Unhappily married: going through a rough patch or is it over?
Are you feeling unhappily married? Do you find yourselves going through a rough patch all too frequently? Are you wondering: is this a rough patch or is it over?
You’re not alone. Lots of people go through this. Nobody wants to be a statistic, but you are anyway: whichever option you choose, you’ll be – you are – a statistic of one sort or another.
You feel mixed about it.
On the one hand, you remember the good times. You know what you like(d) about them. You’ve got an idea of what you’d like it to be like.
On the other hand, there aren’t that many good times any more. You don’t feel close to them. If you’re really honest with yourself, you’re not feeling ‘it’ any more, and you’re wondering how much longer you can carry on in an unhappy marriage.
This article is a thorough – but incomplete – list of questions to help you see what’s going on. Lenses, if you like, to look through at your relationship, your partner, yourself, your kids.
From there, figure out what – if anything – you’d like to do about it.
I’m not going to tell you what to do.
I’m giving you questions to reflect upon. Find your own answers – or part answers – to these questions.
When you see things for yourself, clearly, the track ahead of you opens up.
Like a train waiting for a signal at the junction, you’re sitting, waiting to be told what to do.
But unless your partner goes to the signal box first, you’re going to have to choose for yourself.
Your partner might be the one stalling at the signals. That probably means they want the other track, not the one you’re aiming for. They may or may not be consciously aware that they want the other track – or they might not feel brave or certain enough yet to tell you. Share this article with them ;-)
How do you make up your mind which track to choose? At what point can you say with a clear mind, wholeheartedly, having given all other options a decent try: I want THIS track?
Hanging in indecision isn’t comfortable. The points on the track need to line up with one track or the other. Sitting in the middle leads only to derailment – or staying put.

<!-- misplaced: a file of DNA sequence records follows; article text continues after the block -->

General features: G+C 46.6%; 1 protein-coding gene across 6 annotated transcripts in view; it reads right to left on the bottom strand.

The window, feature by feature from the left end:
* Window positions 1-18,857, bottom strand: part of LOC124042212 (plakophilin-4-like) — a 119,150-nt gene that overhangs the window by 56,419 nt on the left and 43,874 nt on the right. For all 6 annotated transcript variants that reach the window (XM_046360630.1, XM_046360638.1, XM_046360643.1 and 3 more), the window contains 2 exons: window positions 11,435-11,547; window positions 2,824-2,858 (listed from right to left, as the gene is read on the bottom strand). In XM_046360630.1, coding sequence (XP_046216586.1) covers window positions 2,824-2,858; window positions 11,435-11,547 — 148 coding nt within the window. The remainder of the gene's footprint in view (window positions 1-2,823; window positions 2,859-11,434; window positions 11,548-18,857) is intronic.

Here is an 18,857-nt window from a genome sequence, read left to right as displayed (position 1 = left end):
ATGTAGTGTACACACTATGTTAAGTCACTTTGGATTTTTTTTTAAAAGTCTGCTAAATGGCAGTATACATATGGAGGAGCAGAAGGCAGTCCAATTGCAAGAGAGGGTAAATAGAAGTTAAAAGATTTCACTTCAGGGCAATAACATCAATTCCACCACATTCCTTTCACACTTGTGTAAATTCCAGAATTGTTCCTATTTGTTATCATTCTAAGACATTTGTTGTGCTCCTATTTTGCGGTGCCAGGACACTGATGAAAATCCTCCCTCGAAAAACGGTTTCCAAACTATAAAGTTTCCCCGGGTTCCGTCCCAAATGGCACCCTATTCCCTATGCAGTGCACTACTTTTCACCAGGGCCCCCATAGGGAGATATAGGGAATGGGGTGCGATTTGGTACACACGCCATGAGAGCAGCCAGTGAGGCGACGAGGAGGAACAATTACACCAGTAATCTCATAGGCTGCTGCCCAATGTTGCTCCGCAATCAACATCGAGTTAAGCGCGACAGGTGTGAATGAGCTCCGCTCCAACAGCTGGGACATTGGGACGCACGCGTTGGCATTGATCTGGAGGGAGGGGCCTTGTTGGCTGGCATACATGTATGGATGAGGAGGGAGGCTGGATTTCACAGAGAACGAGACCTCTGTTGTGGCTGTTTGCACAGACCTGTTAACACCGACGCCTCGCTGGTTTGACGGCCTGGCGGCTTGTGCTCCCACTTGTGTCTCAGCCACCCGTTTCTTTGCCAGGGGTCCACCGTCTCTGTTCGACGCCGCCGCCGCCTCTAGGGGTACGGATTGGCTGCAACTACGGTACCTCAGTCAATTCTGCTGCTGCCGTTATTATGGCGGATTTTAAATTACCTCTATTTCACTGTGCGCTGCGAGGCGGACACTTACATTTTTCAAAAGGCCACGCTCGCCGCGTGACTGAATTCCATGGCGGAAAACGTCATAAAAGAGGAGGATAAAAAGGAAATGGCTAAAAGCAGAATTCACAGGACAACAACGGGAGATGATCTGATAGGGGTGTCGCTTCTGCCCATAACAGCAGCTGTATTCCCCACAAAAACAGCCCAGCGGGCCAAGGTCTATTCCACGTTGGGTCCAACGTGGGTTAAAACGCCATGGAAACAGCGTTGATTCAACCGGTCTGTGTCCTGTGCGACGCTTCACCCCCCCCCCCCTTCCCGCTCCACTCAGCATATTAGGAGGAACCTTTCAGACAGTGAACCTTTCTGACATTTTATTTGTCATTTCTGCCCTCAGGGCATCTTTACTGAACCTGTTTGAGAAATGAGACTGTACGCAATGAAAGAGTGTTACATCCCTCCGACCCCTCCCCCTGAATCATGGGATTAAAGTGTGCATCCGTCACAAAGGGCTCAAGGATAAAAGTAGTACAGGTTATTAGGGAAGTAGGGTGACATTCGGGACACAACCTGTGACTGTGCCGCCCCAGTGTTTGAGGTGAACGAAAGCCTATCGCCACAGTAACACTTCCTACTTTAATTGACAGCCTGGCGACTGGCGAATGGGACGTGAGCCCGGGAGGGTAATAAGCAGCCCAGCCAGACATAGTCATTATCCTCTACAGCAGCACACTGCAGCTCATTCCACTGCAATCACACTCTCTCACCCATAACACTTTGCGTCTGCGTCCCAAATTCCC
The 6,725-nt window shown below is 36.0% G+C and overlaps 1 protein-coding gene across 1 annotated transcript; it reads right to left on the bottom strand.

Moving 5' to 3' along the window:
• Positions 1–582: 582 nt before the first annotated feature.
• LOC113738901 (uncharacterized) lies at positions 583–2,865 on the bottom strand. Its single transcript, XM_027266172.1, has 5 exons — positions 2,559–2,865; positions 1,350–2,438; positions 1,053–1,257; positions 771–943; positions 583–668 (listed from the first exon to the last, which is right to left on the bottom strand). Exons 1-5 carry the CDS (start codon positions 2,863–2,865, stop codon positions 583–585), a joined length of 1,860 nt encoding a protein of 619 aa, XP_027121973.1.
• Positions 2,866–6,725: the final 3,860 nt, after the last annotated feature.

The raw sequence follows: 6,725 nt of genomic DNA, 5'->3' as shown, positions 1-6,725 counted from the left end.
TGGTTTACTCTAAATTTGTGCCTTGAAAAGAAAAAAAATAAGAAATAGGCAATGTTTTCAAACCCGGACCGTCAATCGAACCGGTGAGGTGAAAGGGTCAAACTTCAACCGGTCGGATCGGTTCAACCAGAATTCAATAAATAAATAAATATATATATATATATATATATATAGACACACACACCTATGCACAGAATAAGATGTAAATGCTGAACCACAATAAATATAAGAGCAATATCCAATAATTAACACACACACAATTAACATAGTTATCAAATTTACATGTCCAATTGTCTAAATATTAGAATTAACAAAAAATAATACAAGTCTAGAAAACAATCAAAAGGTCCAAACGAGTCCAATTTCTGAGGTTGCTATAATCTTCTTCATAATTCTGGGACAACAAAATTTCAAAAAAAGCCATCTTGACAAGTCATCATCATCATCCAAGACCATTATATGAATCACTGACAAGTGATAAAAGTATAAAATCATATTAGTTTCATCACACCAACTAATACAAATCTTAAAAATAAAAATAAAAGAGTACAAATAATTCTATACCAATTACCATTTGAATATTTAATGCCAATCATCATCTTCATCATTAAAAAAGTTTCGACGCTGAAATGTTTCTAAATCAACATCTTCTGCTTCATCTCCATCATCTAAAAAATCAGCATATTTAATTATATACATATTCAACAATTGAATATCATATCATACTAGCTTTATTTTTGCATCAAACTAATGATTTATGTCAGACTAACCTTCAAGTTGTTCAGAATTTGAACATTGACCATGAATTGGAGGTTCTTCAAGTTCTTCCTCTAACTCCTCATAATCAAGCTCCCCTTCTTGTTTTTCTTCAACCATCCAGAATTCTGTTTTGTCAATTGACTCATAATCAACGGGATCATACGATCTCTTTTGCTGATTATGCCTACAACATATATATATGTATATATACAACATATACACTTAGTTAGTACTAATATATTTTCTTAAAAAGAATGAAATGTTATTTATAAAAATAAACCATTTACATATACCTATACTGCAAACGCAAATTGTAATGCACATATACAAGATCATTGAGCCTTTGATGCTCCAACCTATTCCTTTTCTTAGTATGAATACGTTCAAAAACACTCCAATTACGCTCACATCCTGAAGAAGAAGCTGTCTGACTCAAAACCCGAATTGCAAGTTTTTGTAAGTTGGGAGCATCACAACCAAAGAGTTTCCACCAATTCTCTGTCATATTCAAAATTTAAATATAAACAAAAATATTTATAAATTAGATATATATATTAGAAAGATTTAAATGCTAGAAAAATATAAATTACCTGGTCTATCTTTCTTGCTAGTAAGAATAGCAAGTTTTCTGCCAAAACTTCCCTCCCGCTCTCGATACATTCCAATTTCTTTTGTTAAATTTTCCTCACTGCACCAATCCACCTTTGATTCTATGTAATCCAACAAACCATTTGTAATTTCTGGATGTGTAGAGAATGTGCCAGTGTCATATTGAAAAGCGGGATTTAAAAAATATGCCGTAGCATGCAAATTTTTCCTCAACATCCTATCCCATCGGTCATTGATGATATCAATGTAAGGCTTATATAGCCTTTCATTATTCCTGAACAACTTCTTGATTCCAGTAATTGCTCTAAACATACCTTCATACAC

Growth-oriented humans aren’t generally comfortable with staying put. It builds to a gentle pressure, then a firm one, uncomfortable but with an increasing urgency to act. Push the feelings down, if you like, but they come back with a vengeance. Or they pop out sideways into resentment, distraction or addiction habits, a roving eye, hands, or other body parts.
You might already know your answer, but you can’t yet back it up with a coherent explanation.
Is it over?
You keep asking yourself the same question “is this over?”
You give yourself the same answer each time, but you keep coming back to the original question like an unbearable itch you have to scratch.
You find it hard to trust your feelings. You talk yourself out of them. But the same feelings keep coming back, prompting the same questioning.
When you find the answer, the actual answer, and can back it up with reasons that satisfy your mind, the itch calms.
At this point, it doesn’t feel like ‘making a decision.’ It feels as though the decision is already made, waiting for you to recognise it.
Once you recognise your decision and feel clear about it, you can throw that signal lever and plough on down your chosen track.
Sometimes, the signal is thrown for you. Your partner crosses a red line. You cross one of their red lines.
It’s clear: the marriage is over.
But when it’s a gradual decline, a slow fade, a pile of embers glowing colder, how do you draw that line for yourself?
This article gives you questions to ask yourself in an unhappy marriage – perhaps questions to ask your partner – as a way of getting clear on these three questions:
- What’s the current state/historic progression of play?
- What’s the desired state/progression of play?
- Given who you both are, how you interact, your current personal growth trajectories, and what you individually want / don’t want: is it possible?
Put simply: where are you now, what track do you want to follow, and is that possible from here?
The more clearly you see things, the easier it is to discern the path forward, the easier to choose and throw the signal, if you need to.
Or stay sitting on the points. It’s really up to you.
What are you convincing yourself about?
You probably have thoughts that help you to ignore the reality of the situation. We all do this.